By Conor Hodges, Georgia Appleyard and Olivia Ek
This year’s Cundill History Prize jury has been announced, with five jurors joining chair Philippa Levine. The prize, administered by McGill University, seeks to encourage public debate through the spread of history writing to a worldwide audience. It rewards the best history writing in English, offering $75,000 to the book that best exemplifies historical scholarship, originality, literary quality and broad appeal. There is also a chance for two runners-up to win $10,000 each.
Spanning a huge breadth of historical fields, including North-American Indigenous Studies, the Mongol Empire and the modern Middle East, the jury will deliberate over a record number of submissions to determine this year’s prize winner.
Marie Favereau is an Associate Professor of History at Paris Nanterre University. Her book, The Horde: How the Mongols Changed the World, was a finalist for the 2021 Cundill History Prize, and she has also been a member of the French Institute of Oriental Archaeology in Cairo. Favereau said that her involvement with the prize gives her the chance to “face the fundamental act of writing in other people’s lives” through history books, which “nourish and uplift” her.
Adam Gopnik, author of eleven books and writer for The New Yorker since 1986, returns to the jury after previously being a part of the 2010 prize. He said that “nothing matters more to me than the health of popular history,” stating that he wants books that are “accessible to any amateur reader with a passion for the past rooted in a concern for the present.”
Eve M. Trout Powell is a Harvard-educated Christopher H. Browne Distinguished Professor of History and Africana Studies, and currently teaches the history of the modern Middle East. She primarily works with cultural history, and has written books on slavery and colonialism in the Middle East. She was elected to the American Academy of Arts and Sciences in 2020. On her appointment to the jury, Powell said that history writing “has become a choice of speaking truth to power, of ascertaining where that power is and how to reveal it,” and is eager to be a part of the “magic” of historical writing through the prize.
Sol Serrano was the first woman to obtain the National History Award (Chile) in 2018, and is Vice Chancellor for Research at the Pontificia Universidad Católica de Chile. Her research in the wake of the 2010 Chile earthquake laid the foundations for the School Archives Program, which supports the heritage recovery of archives in dozens of Chilean establishments. Serrano describes her appointment to the jury as “a window through which I can contemplate a magnificent landscape of historiography at this moment in time.”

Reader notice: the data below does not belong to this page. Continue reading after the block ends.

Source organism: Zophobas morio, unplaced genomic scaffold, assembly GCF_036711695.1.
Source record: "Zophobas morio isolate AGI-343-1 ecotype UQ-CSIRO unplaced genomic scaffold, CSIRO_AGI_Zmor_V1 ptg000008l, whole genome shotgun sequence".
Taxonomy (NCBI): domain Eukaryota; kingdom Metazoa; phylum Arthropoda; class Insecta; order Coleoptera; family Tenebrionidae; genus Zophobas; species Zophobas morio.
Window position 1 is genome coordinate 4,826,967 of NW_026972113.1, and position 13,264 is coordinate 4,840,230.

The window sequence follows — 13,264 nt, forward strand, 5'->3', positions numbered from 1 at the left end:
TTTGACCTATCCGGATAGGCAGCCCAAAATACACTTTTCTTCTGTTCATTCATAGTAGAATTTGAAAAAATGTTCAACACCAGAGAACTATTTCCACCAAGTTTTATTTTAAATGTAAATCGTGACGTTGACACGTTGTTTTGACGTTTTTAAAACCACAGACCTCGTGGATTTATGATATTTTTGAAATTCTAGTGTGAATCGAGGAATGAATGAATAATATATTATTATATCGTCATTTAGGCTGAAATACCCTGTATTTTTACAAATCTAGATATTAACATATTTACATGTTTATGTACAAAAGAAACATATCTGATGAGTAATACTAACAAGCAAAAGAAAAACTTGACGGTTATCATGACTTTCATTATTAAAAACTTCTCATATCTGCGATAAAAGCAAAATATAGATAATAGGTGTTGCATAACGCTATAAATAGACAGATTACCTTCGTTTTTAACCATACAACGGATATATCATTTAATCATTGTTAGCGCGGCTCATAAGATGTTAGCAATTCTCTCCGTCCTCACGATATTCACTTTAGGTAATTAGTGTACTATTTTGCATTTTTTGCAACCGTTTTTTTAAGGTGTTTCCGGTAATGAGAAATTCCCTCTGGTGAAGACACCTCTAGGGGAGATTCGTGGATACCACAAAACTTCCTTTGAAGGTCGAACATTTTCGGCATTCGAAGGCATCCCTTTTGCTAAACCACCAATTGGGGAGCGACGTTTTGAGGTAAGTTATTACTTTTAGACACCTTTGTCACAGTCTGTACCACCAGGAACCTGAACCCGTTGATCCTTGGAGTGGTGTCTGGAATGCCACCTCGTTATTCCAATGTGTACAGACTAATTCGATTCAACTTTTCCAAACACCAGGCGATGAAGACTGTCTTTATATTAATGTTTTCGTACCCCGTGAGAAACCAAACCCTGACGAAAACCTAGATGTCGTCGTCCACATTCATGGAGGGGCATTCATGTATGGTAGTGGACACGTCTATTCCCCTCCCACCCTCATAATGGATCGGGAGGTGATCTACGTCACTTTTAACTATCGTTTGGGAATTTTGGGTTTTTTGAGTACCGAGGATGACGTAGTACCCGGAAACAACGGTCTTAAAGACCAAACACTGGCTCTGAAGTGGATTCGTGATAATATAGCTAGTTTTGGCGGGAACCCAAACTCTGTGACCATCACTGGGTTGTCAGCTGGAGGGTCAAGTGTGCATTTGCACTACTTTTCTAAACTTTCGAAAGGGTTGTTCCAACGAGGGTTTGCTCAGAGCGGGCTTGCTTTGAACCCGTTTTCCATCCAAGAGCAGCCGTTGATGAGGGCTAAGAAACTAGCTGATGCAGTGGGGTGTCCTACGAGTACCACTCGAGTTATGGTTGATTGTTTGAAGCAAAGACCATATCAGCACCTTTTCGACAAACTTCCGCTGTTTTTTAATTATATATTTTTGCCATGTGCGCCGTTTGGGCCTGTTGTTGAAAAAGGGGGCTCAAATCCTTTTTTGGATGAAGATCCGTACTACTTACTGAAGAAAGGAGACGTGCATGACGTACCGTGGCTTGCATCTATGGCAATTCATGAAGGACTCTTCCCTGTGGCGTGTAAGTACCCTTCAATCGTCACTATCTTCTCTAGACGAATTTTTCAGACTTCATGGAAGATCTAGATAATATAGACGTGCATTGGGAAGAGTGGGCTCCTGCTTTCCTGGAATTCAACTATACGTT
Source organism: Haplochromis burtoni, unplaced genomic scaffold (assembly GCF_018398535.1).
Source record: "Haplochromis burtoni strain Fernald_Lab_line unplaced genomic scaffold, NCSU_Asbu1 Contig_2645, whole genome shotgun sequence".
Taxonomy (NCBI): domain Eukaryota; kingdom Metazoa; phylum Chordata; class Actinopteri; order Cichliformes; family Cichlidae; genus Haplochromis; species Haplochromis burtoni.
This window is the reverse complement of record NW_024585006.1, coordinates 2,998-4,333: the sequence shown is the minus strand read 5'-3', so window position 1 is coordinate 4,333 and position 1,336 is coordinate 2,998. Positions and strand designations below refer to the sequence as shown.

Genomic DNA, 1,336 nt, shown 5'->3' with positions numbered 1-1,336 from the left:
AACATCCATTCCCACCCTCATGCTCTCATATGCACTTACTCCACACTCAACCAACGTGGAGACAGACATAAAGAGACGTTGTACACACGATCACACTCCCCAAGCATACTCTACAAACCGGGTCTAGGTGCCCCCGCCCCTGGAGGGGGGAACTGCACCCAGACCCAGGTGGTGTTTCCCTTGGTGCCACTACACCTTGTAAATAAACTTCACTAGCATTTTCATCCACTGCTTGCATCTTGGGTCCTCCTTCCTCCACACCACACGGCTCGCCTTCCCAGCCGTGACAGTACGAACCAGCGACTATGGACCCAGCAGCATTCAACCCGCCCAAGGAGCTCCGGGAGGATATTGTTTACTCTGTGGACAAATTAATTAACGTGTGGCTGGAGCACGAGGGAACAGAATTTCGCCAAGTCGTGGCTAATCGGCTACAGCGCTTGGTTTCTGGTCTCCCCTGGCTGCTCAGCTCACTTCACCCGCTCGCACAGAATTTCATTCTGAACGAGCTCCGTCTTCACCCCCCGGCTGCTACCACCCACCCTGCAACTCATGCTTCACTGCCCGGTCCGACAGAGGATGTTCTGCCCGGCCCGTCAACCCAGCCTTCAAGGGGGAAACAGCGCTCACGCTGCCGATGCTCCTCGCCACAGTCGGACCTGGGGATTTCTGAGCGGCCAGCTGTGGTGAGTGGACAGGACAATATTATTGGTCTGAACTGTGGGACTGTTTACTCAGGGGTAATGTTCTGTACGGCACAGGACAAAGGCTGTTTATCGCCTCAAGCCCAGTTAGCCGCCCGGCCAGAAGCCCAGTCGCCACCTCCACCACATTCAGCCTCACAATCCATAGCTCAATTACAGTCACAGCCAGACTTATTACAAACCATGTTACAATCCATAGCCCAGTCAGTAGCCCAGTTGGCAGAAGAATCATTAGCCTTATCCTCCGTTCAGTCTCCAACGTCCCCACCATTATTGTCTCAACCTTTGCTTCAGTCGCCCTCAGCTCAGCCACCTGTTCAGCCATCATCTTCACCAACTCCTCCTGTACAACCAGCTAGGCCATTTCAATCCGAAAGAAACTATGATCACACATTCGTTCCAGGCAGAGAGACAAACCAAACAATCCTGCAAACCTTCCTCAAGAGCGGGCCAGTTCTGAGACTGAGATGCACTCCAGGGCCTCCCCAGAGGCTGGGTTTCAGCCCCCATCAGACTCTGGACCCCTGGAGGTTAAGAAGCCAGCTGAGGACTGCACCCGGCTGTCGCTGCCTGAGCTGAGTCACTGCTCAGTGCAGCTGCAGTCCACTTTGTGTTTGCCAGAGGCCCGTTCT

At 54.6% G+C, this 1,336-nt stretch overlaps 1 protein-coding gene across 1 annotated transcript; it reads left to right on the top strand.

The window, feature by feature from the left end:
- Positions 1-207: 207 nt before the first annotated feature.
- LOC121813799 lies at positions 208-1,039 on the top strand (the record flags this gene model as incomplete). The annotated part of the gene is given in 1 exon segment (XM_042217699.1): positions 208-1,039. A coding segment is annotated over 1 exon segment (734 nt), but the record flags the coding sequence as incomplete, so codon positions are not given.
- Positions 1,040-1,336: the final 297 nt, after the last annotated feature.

Coll Thrush is a professor of history and Killam teaching laureate at the University of British Columbia and faculty associate with UBC’s Institute for Critical Indigenous Studies. Professor Thrush, whose most recent book is Indigenous London: Native Travellers
at the Heart of Empire, said that “history is all about offering a story of how we got where we are today. Particularly as the humanities face challenges on many fronts, the Cundill Prize is an opportunity to remind the general public—and ourselves—of the vital importance of historical thinking and deep context.”
This year’s winner will join the prize’s alumni of world historians, such as the 2022 winner Tiya Miles, whose book All That She Carried: The Journey of Ashley’s Sack, a Black Family Keepsake (Random House), traces the journey of a cotton sack handed down by three generations of Black women to unfold their stories. Previous winners include Julia Lovell (2019), Anne Applebaum (2013) and Lisa Jardine (2009).
The Cundill History Prize 2023 gala will be held in Montreal on Wednesday 8 November, and will be available through platforms such as CBC Ideas, Literary Hub and BBC History Extra. For more information on the prize and to join the conversation, visit www.cundillprize.com | twitter.com/CundillPrize | facebook.com/cundillprizemcgill | instagram.com/cundill.prize